An image of a dog¾sniveling, cowering and wagging its tail¾willing to do just about anything to win its master’s approval. Predator harvests the nectar of fear. The hissing burned my mind like dry ice. He thinks he owns us.
However twisted the reason, John had wanted to seduce me at the precise moment when I was most likely to conceive. But what did he think I would do once the deception crumbled? Had he really believed I would go ahead and have his child? It made no sense, unless … what was that saying when it came to solving complicated crimes? Follow the money. John had said Dad was broke, but John was a liar.
It would have been like Dad to squirrel away funds, never letting on that he was amassing a fortune, still wearing the same old red flannel shirt around the house every weekend. That was the Stephen Keyes I knew, not the wild women and parties spendthrift John had made him out to be.
Maybe it wasn’t me that John felt entitled to, but my family’s wealth. Maybe as reparations for what Kat had done to him. Maybe because he was a twisted fuck. Not a demon, but a psychopath. Images of the seduction slithered into my mind. John needed my compliance and my heir—and he’d almost gotten it.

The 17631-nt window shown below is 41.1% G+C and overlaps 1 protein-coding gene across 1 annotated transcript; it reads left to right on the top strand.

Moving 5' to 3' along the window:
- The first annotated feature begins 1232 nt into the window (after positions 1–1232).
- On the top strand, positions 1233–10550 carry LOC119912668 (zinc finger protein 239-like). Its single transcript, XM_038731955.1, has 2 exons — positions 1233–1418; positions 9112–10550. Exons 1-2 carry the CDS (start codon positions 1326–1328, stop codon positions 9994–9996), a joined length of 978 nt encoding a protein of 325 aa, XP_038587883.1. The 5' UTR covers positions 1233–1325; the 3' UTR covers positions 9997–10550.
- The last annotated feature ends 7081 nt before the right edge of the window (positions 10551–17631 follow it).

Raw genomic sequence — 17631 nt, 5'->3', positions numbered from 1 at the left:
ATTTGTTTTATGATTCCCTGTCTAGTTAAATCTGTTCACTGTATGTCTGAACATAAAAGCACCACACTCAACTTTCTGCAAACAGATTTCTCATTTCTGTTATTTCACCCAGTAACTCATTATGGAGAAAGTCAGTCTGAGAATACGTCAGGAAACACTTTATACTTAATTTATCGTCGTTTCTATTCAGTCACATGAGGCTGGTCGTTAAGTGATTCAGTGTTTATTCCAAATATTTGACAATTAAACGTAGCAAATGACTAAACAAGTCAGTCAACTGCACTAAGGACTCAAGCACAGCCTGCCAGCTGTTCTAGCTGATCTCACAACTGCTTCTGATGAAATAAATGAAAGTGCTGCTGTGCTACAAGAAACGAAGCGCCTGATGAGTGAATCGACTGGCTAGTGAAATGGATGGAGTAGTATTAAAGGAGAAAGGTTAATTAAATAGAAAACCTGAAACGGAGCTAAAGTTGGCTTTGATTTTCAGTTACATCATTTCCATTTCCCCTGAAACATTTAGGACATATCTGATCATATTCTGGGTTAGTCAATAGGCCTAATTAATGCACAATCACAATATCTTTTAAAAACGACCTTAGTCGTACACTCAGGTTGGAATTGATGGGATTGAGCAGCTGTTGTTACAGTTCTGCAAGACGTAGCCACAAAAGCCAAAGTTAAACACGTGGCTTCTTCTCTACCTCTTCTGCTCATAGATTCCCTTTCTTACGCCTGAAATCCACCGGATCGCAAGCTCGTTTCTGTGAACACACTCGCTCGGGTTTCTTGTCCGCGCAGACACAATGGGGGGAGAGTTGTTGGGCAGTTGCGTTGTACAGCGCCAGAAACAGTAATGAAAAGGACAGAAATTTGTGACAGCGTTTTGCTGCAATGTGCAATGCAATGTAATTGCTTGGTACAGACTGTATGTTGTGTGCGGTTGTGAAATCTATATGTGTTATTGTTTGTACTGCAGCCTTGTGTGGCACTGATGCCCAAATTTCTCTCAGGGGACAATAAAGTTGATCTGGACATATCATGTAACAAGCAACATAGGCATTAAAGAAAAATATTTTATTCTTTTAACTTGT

I heard what sounded distinctly like twigs cracking underneath feet. I crept to look out the window.
Directly behind the house, I saw the shadowy forms of a doe and two fawns passing by. The mother looked up at the window, as if she could see me, then continued on her way.
Though it was irrational, I felt comforted. If such gentle creatures were outside the window, there was no way the likes of John and Dr. Grey were around. It seemed like a sign that it was safe for me to move, too.
My paranoia had been dancing around the edges of something far darker, but greed was simple. Greed I could fight. All I needed was a good lawyer, and I had just the man in mind. My father’s lawyer and friend, Bill Huang.
Though my story might seem farfetched, Bill had known me all my life. He would hear me out. He would help me find Dorothy and get her out of wherever John had her stashed.
I showered, grabbed up the sack of jewelry that I had snatched from my house in the Fan, and wrote Zora a note explaining that I’d be returning late to avoid the spies.
I left in the darkness of pre-dawn, trying to form a to-do list in my head, but I found myself stuck on item number one: put that asshole behind bars.